useful + agreeable: Bringing Us Smart Design via Broadband TV
Posted January 11, 2008on:
In a city like Minneapolis, where space can be found and design culture is not quite edgy enough to be avant-garde, I can’t see architect Neil Denari’s house for useful + agreeable fitting in. (However, it would be an inspiring touch if I ever saw something like this perched delicately on a corner in the Warehouse District or Northeast Minneapolis.) The vertical abode is “a pre-designed mini hi-rise that has been conceived for a variety of uses in different climates. The u+a house can be used in the context of small-lot or cluster housing, remote vacation property and rooftop penthouses among other possibilities”, via MoCo Loco.
Here you see the house in a potential setting, the view from the top (complete with terrace), and a cutaway look at the interior. One comment on MoCo Loco questions the “extreme vertical approach”. These images may not represent the entirety of the design, so it is difficult to see where the living space resides. I also do not see the bathroom, but assume it’s there somewhere. The lower level seems to be the office, though perhaps it’s multi-use? I appreciate the smooth starkness of the exterior (what is it made of? how mobile is it?) but wonder how cozy it is. Even in small spaces, I believe warmth is important.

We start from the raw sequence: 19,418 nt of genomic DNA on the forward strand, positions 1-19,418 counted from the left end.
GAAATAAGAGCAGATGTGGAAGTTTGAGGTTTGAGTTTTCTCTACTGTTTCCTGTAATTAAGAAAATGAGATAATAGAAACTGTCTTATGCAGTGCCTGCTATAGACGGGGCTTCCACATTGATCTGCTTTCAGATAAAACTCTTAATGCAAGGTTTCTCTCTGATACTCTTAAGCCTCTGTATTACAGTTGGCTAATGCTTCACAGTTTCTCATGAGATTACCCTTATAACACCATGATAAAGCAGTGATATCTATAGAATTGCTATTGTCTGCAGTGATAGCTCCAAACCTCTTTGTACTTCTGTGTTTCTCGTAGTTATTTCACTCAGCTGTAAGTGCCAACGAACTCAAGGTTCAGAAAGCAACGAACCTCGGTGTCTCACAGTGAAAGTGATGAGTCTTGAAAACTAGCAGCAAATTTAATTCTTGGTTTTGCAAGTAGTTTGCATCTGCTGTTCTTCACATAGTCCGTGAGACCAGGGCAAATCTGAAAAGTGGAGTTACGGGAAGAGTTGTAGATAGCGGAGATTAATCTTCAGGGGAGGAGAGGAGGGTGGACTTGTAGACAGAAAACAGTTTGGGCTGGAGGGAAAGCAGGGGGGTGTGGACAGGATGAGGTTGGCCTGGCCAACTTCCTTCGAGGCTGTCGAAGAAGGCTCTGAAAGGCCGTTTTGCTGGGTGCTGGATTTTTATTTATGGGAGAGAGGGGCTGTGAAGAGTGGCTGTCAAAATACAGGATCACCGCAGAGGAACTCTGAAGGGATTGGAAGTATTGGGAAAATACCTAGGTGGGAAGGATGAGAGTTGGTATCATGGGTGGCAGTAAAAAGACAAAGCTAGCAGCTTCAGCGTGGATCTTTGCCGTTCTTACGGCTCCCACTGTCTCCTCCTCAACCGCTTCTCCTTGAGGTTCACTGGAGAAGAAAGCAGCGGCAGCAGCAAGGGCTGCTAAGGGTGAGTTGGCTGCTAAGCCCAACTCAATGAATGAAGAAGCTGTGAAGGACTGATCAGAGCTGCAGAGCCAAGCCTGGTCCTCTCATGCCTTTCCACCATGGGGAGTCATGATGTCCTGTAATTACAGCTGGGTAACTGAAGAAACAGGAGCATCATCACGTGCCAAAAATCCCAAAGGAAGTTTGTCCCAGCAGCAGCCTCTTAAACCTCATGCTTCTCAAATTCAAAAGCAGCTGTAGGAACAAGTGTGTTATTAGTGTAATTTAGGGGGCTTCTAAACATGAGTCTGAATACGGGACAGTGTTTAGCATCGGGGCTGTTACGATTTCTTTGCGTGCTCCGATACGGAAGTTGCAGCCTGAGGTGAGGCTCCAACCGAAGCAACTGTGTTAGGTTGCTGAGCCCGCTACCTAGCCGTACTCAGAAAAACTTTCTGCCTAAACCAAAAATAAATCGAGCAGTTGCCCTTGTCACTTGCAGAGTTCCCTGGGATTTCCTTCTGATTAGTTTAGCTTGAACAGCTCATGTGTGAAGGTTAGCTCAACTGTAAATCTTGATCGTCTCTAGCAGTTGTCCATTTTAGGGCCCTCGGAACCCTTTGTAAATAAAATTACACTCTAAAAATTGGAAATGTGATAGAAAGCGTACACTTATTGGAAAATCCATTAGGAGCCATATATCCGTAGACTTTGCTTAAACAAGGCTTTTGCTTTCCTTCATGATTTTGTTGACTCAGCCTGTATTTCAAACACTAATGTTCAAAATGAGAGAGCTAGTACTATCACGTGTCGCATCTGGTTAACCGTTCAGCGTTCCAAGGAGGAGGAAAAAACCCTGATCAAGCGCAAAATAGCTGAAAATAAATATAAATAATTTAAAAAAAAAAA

The house represents “smart design = luxury” according to Denari. As a space-saver, it gets points for being smart. And any time design serves a specific purpose (here, saving space), there is a certain kind of luxury being offered.
Upon visiting useful + agreeable, I find myself curious as to what they do, and how they came up with their name. I’m drawn to companies/agencies/etc that have a story behind their name. It says so much more about their attitude and culture vs. those who go only by the founding partners’ names.
useful + agreeable defines themselves as a smart luxury, travel and design broadband tv station and publication. The group’s name has roots in the philosopher Voltaire’s Candide who sought useful and agreeable things found in the world. u + a began as a magazine, then went into travel guides and eventually the broadband tv station. After poking around for a bit, I watched clips of various hotels, resorts, wine and fashion under “tv”. These were all nice and pretty, but for now I wonder what exactly is the real tie to showcasing these apparently ‘useful’ and ‘agreeable’ things, and what the company aims to do in the long-run? When I think of these words, related to design, travel, and even luxury goods, I immediately think of sustainability and the idea of green as the new luxury. Founder James Culham, aims to present a useful + agreeable world. Fair enough. But what does this really mean? Who is his main audience? How does he choose the content? What is it based on? Is it all for the sake of enjoying some design eye candy, or is there something deeper going on? Maybe I should dig in and ask him myself?